Sunday, September 19, 2010

Scrap tow underway from Montreal

1. Sirocco in Halifax January 19, 1996. She had delivered a barge to Bull Arm, NF and was on her way to the Azores, but was hanging around on spec for about a week, in case a salvage job came up.

2. Simoon in Halifax September 4, 1999. She left the following day towing a barge carrying the Venture gas field topside structure, which was to be placed at sea by the crane Saipem 9000.

The tug Sirocco got underway yesterday from Montreal, towing the retired Great Lakes bulk carrier Agawa Canyon to the scrappers in Turkey. The former Canadian navy tug Vigilant 1 (former Glenlivet II) is stern tug down river probably as far as Cap-aux-Oies, where the river widens out. This is the first of three similar tows scheduled this fall. It is reported that the tug Simoon is due in Montreal in ten days or so.

These were familiar tugs in Halifax over the years, towing barges with oil rigs aboard.

Owners ITC (International Towage Contractors) of the Netherlands built five tugs of this class between 1976 and 1978: Sirocco, Shamal, Suhaili, Simoon, Solano and Sumatras. A seventh near sister Santania (ex Shoei Maru No.82) was added soon after it was built. They were rated at 110 tonnes bollard pull at 8440 bhp. They are all named for winds (the sibilant "s" seems to be a common feature of wind names in many languages.) Santania and Shamal were sold in 1998, and Solano in 2004, but all still soldier on.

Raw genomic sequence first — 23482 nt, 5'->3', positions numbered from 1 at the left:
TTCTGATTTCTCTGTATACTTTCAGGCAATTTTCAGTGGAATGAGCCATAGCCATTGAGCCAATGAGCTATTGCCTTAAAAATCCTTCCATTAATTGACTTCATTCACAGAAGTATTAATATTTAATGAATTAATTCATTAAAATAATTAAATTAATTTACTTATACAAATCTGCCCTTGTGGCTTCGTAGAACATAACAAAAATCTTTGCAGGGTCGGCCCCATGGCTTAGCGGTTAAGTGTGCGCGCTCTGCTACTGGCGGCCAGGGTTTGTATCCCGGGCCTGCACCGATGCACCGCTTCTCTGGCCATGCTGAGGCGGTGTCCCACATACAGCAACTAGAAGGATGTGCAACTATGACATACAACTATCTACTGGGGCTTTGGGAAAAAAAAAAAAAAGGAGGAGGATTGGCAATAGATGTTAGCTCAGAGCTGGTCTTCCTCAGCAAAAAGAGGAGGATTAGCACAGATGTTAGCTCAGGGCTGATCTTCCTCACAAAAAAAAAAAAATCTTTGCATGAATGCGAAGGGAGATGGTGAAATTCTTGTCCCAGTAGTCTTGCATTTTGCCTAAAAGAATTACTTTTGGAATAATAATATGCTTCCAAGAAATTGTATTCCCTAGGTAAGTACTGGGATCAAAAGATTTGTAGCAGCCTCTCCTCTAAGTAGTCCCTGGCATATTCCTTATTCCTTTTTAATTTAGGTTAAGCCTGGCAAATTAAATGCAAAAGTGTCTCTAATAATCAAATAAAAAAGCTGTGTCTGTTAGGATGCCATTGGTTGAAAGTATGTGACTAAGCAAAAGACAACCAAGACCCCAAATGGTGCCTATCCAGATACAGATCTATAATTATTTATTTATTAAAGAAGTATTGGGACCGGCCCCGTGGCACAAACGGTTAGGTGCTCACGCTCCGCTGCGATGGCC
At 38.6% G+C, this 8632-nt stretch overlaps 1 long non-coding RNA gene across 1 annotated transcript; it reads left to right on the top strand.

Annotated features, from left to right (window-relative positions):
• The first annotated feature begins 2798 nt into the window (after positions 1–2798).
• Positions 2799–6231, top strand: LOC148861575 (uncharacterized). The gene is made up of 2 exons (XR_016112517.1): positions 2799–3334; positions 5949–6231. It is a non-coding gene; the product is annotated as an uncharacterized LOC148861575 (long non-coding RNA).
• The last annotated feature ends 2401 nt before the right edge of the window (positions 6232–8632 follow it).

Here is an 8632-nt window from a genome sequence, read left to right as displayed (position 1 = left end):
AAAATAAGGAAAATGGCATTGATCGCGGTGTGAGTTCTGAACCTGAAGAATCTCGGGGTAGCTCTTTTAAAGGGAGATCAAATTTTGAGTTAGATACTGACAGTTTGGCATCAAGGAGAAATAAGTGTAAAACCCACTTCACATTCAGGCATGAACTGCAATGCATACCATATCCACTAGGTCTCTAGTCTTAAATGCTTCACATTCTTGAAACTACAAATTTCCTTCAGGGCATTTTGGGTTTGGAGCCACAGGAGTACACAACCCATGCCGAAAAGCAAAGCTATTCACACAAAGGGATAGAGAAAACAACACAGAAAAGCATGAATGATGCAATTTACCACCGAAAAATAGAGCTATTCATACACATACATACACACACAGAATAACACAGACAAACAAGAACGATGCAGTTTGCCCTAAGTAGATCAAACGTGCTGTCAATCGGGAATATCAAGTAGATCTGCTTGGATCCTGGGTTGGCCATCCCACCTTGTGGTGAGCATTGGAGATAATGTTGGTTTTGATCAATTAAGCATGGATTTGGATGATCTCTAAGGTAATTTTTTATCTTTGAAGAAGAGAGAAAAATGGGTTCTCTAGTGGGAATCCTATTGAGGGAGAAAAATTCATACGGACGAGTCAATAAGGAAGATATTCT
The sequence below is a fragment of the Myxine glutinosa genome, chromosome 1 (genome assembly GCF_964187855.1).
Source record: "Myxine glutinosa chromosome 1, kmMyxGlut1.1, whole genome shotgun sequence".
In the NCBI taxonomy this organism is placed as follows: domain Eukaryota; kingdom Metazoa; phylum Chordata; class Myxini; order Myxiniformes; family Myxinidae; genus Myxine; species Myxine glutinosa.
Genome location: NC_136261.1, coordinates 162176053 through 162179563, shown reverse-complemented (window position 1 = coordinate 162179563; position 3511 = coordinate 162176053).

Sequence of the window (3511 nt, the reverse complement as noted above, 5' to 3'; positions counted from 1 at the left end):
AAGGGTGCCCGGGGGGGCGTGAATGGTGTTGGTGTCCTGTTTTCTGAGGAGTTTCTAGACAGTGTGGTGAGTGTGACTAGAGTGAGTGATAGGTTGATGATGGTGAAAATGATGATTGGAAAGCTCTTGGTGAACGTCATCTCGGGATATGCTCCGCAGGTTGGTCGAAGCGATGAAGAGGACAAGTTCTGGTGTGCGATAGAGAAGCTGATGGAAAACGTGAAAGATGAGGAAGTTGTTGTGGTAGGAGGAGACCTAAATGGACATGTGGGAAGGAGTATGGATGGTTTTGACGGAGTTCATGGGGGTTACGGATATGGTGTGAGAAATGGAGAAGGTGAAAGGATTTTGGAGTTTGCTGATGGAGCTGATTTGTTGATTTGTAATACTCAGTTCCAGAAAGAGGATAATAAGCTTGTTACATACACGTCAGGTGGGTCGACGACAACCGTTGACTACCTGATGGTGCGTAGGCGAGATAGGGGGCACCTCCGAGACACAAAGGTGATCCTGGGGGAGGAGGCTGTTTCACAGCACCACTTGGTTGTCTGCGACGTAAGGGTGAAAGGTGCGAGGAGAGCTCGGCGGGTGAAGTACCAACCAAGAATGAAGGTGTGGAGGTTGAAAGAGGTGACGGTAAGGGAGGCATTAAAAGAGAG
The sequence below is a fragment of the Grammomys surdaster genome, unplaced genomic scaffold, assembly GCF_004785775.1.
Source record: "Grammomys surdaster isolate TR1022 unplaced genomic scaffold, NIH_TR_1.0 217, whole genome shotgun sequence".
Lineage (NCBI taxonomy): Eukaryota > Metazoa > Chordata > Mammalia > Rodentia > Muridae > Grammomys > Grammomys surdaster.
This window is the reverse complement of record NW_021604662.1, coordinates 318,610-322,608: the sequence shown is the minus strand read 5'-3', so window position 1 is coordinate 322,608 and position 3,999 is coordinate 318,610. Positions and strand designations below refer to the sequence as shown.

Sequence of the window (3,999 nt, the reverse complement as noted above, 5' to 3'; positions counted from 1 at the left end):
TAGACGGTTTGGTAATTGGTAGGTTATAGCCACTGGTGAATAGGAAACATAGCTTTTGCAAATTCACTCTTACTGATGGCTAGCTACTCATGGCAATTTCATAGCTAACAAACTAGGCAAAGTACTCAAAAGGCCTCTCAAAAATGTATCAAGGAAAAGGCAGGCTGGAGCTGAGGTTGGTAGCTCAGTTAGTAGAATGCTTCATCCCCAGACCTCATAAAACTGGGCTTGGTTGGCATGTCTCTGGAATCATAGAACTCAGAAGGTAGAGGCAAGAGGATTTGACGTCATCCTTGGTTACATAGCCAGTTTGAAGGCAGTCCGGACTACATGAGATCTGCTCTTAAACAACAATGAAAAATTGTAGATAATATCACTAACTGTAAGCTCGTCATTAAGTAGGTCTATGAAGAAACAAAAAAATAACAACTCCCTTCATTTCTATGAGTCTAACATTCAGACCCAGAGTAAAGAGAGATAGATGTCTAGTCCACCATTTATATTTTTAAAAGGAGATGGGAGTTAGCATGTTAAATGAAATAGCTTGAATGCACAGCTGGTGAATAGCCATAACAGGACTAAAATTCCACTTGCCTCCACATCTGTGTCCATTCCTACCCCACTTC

They are magnificent go-anywhere tugs, that have figured in many important tows and salvage operations. Now relegated to second string status by ITC, they can still perform despite their age, and relatively low horsepower compared to newer tugs.

The tugs have been around for a long time, so there is lots of info about them on the web, including these two videos:

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